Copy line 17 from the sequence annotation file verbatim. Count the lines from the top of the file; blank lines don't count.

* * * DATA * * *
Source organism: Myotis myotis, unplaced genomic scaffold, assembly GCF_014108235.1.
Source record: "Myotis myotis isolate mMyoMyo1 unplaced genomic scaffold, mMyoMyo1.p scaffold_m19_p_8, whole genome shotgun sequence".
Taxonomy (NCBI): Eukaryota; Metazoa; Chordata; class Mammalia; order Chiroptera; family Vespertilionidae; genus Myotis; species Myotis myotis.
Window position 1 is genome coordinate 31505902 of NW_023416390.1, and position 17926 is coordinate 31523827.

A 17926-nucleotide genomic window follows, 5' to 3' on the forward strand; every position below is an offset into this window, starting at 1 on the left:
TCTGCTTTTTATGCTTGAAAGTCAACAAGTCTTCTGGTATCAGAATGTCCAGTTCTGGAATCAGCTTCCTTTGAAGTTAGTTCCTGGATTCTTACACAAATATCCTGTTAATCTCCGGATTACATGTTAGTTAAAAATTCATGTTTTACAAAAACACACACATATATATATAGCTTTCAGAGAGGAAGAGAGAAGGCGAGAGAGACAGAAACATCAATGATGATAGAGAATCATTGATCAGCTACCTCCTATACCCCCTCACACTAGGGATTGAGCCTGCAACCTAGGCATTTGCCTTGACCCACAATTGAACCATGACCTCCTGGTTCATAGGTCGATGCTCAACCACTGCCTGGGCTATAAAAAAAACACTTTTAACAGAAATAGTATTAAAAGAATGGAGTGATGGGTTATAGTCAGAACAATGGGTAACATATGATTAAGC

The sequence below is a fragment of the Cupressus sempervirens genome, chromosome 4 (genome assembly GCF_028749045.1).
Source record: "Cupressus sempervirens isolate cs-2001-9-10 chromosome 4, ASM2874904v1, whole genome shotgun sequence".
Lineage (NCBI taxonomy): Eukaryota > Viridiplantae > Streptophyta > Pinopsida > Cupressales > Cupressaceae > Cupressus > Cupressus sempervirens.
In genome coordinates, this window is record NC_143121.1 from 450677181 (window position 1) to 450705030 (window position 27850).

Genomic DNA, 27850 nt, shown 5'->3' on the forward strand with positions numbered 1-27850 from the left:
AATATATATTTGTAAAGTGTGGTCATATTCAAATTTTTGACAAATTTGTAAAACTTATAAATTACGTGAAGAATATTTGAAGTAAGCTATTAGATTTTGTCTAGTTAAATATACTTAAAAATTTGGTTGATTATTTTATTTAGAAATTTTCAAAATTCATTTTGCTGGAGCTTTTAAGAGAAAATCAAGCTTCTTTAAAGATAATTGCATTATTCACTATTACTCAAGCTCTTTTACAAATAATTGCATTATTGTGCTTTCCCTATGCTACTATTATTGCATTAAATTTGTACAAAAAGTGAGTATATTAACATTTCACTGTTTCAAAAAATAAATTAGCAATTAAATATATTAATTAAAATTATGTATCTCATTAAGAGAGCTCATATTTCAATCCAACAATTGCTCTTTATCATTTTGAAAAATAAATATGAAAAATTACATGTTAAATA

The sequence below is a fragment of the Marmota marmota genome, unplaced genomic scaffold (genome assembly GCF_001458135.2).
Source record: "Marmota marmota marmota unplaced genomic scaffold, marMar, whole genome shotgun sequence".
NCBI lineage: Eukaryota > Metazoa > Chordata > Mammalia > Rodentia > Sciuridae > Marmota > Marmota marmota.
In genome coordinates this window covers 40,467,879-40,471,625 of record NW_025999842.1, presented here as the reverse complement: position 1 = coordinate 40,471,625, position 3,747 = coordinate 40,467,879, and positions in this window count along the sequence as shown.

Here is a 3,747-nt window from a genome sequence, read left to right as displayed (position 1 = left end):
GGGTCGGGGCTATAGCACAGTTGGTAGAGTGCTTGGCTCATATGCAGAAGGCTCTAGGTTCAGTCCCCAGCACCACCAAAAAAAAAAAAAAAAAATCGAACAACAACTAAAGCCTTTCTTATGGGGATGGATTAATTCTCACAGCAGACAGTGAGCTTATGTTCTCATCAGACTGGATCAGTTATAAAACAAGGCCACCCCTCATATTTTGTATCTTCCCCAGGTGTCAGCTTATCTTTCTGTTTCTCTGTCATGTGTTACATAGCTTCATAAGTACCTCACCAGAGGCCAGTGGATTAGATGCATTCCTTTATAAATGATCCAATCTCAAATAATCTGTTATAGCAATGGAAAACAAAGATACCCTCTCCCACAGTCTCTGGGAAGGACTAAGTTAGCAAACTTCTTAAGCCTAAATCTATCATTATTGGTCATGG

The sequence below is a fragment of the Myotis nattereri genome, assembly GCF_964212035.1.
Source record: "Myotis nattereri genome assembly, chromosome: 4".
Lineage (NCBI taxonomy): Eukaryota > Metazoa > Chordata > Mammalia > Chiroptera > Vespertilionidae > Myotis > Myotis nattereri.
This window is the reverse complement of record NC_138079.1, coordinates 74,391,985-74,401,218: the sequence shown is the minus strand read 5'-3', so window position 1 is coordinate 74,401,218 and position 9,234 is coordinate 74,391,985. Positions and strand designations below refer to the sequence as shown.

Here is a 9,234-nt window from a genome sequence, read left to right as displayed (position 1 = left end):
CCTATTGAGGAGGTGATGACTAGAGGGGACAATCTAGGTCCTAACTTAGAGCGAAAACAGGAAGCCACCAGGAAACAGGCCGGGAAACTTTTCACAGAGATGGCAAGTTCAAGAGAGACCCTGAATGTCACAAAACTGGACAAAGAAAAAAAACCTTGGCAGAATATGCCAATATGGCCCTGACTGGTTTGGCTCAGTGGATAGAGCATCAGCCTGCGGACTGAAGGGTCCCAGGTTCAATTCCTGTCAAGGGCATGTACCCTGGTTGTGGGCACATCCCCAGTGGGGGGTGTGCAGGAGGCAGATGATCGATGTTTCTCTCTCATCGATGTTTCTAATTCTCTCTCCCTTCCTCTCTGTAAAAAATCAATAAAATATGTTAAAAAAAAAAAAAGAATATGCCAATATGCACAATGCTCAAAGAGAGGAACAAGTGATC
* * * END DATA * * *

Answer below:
Here is a 3,747-nt window from a genome sequence, read left to right as displayed (position 1 = left end):